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One Thing The Conjuring Films Need To Do Better

The Conjuring 2

The Conjuring franchise has started something almost unheard of in the realm of horror movies. With each passing installment, the series continues to deliver fantastic thrills and branch out in entirely new directions and settings. Even with the upcoming release of Annabelle: Creation this weekend, it looks like James Wan's Conjuring landscape has become one of the most promising cinematic universes in existence. Having said that, for everything The Conjuring films (and the spinoffs) do well, the franchise will eventually need to move beyond its possession/haunted house premise if it wants to stay fresh.

Four movies in, and The Conjuring flicks have proven that they do one particular thing very well: they tell stories about families struggling with an otherworldly presence in their homes. Between both Conjuring films, and both Annabelle movies, this franchise has predicated itself on that simple premise and explored almost every possible angle within that framework. It is still working, but it won't work forever, and the creative forces behind the franchise need to anticipate audience burnout.

So what's the plan if audiences get tired of The Conjuring's particular brand of horror? There are myriad directions that James Wan and his future directors could potentially take this series, and one of the most intriguing is to embrace an idea that John Carpenter tried to establish with the Halloween franchise back in the 1980s. Although Halloween has become known as one of the film industry's best slasher series, the initial intention was to move beyond Michael Myers as a central character and explore new sub genres within the greater umbrella of horror -- which is precisely what happened with the (often underrated) Halloween III: Season of the Witch.

Halloween 3 Season of the Witch

We don't want The Conjuring to go full anthology with its stories, as the concept of a shared universe is too useful to let go of, but we like the idea of The Conjuring films using this approach to move beyond the simple "haunted house" premise. Under The Conjuring banner, we could see an entirely new wave of horror movies that run the gamut, ranging from paranormal to werewolves to even the slasher genre.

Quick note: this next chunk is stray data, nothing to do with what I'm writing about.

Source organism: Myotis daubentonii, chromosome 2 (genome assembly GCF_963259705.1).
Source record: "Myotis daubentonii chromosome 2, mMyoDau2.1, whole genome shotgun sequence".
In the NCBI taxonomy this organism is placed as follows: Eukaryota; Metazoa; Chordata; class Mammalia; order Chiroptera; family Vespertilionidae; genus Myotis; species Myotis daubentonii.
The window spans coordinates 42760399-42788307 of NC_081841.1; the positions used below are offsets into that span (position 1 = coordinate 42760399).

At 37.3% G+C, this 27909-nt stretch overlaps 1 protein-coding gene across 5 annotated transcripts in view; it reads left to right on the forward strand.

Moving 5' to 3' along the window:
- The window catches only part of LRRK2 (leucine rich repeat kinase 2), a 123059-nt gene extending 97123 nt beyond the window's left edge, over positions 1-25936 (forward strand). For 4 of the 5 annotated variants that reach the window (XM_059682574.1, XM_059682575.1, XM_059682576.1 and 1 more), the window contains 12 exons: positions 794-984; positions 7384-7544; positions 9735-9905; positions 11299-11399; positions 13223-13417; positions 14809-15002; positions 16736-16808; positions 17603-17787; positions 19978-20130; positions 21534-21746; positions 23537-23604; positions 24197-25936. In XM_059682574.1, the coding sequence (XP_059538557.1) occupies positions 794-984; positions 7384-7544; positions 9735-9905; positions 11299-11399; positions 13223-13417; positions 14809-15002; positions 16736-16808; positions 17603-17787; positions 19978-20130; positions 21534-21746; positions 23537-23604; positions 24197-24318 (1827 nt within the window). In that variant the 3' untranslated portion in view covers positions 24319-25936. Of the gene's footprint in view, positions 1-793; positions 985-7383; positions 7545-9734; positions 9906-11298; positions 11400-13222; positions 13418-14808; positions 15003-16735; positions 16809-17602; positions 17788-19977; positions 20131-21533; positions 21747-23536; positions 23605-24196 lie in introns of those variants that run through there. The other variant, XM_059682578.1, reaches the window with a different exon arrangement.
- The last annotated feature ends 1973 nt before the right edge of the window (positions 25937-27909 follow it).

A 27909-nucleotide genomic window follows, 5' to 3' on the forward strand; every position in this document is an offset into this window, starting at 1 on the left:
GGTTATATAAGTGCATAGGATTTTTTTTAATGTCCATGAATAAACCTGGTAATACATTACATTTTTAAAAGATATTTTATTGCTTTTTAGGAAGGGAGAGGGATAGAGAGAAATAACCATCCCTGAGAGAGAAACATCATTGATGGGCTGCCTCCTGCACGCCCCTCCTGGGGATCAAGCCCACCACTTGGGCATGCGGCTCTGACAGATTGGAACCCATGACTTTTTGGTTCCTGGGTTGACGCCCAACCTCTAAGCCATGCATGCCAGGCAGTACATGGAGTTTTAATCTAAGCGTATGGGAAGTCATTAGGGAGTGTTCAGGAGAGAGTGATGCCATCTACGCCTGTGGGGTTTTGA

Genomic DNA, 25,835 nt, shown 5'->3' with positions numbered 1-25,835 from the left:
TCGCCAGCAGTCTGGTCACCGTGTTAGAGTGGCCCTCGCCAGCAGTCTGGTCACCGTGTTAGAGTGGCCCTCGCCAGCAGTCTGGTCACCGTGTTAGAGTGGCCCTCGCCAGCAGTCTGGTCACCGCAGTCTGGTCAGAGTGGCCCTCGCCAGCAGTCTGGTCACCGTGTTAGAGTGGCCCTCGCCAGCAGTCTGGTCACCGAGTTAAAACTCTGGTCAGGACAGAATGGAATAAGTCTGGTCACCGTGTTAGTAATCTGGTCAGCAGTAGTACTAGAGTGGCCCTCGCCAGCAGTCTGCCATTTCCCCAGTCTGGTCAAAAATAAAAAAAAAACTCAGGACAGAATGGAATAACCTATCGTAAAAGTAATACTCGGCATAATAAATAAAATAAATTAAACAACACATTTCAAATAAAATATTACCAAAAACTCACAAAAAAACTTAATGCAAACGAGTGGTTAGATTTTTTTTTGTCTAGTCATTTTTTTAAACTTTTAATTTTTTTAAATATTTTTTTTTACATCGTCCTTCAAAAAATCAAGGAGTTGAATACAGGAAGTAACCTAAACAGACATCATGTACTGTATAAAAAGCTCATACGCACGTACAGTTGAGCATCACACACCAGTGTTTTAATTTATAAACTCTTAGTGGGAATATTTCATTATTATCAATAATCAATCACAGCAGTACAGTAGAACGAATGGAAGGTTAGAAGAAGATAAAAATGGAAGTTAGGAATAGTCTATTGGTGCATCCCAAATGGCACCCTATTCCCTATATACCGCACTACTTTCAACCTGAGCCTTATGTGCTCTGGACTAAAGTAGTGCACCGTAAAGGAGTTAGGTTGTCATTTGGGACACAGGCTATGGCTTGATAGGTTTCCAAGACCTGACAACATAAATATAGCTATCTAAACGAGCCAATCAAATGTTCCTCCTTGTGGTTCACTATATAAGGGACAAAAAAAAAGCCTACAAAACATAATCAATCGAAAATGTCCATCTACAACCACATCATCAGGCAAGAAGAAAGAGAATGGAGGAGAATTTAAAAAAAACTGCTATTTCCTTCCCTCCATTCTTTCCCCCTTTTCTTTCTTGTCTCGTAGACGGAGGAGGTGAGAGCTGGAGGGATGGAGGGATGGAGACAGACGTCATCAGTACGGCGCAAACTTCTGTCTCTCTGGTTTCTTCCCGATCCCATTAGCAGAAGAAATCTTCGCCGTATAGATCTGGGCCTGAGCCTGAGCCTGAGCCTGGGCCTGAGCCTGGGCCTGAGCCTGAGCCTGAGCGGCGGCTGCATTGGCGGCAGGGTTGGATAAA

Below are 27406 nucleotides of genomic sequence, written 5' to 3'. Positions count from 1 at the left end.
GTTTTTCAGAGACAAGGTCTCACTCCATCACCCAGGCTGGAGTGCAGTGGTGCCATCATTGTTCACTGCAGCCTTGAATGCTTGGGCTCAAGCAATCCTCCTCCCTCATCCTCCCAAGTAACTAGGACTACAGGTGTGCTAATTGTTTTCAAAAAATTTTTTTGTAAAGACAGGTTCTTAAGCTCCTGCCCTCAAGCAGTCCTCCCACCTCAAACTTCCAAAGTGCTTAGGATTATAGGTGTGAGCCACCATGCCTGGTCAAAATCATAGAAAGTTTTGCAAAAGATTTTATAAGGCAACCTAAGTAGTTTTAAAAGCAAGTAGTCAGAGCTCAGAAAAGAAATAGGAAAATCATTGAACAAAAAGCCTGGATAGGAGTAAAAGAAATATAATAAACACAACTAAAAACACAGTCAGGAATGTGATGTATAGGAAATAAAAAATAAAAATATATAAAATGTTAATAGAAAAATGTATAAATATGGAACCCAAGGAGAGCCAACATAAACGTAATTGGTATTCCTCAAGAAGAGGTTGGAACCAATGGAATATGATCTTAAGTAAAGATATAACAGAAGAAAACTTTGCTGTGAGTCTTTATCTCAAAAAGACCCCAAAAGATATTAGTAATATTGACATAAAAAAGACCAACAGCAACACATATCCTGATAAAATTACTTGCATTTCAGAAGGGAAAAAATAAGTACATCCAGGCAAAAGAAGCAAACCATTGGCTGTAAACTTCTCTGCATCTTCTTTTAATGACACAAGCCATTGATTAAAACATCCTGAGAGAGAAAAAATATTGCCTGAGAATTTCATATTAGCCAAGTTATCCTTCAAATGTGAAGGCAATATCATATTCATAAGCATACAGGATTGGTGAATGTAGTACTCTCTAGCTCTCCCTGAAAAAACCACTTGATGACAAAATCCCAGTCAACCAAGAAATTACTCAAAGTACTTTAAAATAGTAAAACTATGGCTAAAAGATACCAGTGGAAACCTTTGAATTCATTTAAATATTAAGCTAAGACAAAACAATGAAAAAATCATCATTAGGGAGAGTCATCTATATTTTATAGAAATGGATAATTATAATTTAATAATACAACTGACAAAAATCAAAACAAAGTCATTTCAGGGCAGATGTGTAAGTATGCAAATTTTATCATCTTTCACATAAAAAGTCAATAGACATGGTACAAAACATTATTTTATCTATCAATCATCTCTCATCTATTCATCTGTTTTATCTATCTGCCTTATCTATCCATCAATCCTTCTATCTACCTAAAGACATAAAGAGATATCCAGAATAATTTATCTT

From there, The Conjuring could even start to incorporate brand new monsters that have been established in other franchises, such as Lights Out's Diana. While she's certainly a demonic presence in her own right, she follows an entirely different set of rules than anything see in the other Conjuring films, and a movie focusing on a wholly unique monster with a single set of rules could increase the longevity of this universe by a substantial margin.

Lights Out Diana

The Conjuring franchise has already shown us glimpses of what it's capable of in this regard, particularly in the realm of slasher movies. In fact, as much as the film has become known as an outlier in the franchise, the opening scene of 2014's Annabelle perfectly showcased how the series could depict a more realistic form of terror by showing us a Helter Skelter-esque murder in 1960s Los Angeles. A new Conjuring film doesn't need to follow that format verbatim, but a solo spinoff film centering on a more grounded and "real" form of horror could make for a nice change of pace in between the more traditional "haunting" installments in Ed and Lorraine Warren's main Conjuring franchise.

Credit where credit is due, the folks working on The Conjuring franchise seem to have figured this out and are subsequently taking steps to improve upon it. In fact, James Wan recently spoke to EW and admitted that he has plans to flesh out new installments in The Conjuring universe by giving them unique styles and genre sensibilities. Not too much is currently known about how he intends to enact those changes over the course of the next few movies, but he did reveal that he plans to make The Crooked Man solo movie stand out by highlighting the titular monster's roots in British folklore, thus giving it a much stronger fairy tale atmosphere. If that angle proves successful, then we could potentially look forward to a wildly eclectic slate of Conjuring films for years to come.

For now, it looks the like paranormal/haunted house angle is working very well for The Conjuring universe, but we cannot wait to see how it will develop and evolve as it moves into the future. Make sure to check out the latest installment in this ever-growing horror world when David F. Sandberg's Annabelle: Creation debuts in theaters this weekend on August 11.

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Originally from Connecticut, Conner grew up in San Diego and graduated from Chapman University in 2014. He now lives in Los Angeles working in and around the entertainment industry and can mostly be found binging horror movies and chugging coffee.